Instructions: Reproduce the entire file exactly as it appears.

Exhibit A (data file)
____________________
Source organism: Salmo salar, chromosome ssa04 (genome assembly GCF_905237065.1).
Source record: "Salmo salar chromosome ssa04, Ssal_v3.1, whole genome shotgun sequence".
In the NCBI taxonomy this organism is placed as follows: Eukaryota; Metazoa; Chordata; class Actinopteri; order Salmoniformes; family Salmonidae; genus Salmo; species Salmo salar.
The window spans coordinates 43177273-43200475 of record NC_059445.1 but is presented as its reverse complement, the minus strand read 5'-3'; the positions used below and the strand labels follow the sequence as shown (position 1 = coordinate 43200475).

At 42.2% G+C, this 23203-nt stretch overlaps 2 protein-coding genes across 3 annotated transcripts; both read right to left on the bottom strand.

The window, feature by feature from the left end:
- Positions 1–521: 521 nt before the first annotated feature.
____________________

Source organism: Salmo salar, chromosome ssa04 (genome assembly GCF_905237065.1).
Source record: "Salmo salar chromosome ssa04, Ssal_v3.1, whole genome shotgun sequence".
In the NCBI taxonomy this organism is placed as follows: Eukaryota; Metazoa; Chordata; class Actinopteri; order Salmoniformes; family Salmonidae; genus Salmo; species Salmo salar.
The window spans coordinates 43177273-43200475 of record NC_059445.1 but is presented as its reverse complement, the minus strand read 5'-3'; the positions used below and the strand labels follow the sequence as shown (position 1 = coordinate 43200475).

At 42.2% G+C, this 23203-nt stretch overlaps 2 protein-coding genes across 3 annotated transcripts; both read right to left on the bottom strand.

The window, feature by feature from the left end:
- Positions 1–521: 521 nt before the first annotated feature.